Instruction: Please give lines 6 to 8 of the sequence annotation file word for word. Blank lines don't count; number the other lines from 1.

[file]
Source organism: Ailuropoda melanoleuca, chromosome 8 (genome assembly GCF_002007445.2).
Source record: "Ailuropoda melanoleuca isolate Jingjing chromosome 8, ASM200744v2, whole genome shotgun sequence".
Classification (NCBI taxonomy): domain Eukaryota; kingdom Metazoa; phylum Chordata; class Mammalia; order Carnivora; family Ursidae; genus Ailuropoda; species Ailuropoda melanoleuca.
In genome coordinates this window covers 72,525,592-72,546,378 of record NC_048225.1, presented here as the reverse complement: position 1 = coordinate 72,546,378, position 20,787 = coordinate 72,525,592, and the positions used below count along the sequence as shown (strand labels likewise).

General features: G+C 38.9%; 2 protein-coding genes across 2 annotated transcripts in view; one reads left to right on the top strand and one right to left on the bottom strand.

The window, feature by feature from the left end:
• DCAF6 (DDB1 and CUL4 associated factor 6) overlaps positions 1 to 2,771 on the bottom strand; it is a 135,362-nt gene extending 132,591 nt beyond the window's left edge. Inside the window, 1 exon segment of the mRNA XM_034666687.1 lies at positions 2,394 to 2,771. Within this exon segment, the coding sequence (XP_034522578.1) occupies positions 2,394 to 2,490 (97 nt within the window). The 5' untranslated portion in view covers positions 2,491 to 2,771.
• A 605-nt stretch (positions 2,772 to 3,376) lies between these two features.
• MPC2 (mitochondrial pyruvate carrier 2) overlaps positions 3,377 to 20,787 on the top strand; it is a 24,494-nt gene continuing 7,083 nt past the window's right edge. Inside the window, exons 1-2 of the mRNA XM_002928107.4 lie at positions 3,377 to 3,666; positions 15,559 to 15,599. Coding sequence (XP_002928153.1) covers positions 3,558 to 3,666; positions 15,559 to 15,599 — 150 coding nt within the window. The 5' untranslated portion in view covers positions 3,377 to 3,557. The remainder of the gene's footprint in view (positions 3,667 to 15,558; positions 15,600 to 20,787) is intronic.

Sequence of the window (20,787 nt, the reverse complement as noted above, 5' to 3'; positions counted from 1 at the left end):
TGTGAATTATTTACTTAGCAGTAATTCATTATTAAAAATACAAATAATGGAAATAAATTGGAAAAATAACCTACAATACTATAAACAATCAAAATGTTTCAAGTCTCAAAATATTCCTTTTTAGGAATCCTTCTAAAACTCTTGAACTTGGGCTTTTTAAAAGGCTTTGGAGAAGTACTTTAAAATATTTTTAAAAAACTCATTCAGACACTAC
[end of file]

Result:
The window, feature by feature from the left end:
• DCAF6 (DDB1 and CUL4 associated factor 6) overlaps positions 1 to 2,771 on the bottom strand; it is a 135,362-nt gene extending 132,591 nt beyond the window's left edge. Inside the window, 1 exon segment of the mRNA XM_034666687.1 lies at positions 2,394 to 2,771. Within this exon segment, the coding sequence (XP_034522578.1) occupies positions 2,394 to 2,490 (97 nt within the window). The 5' untranslated portion in view covers positions 2,491 to 2,771.
• A 605-nt stretch (positions 2,772 to 3,376) lies between these two features.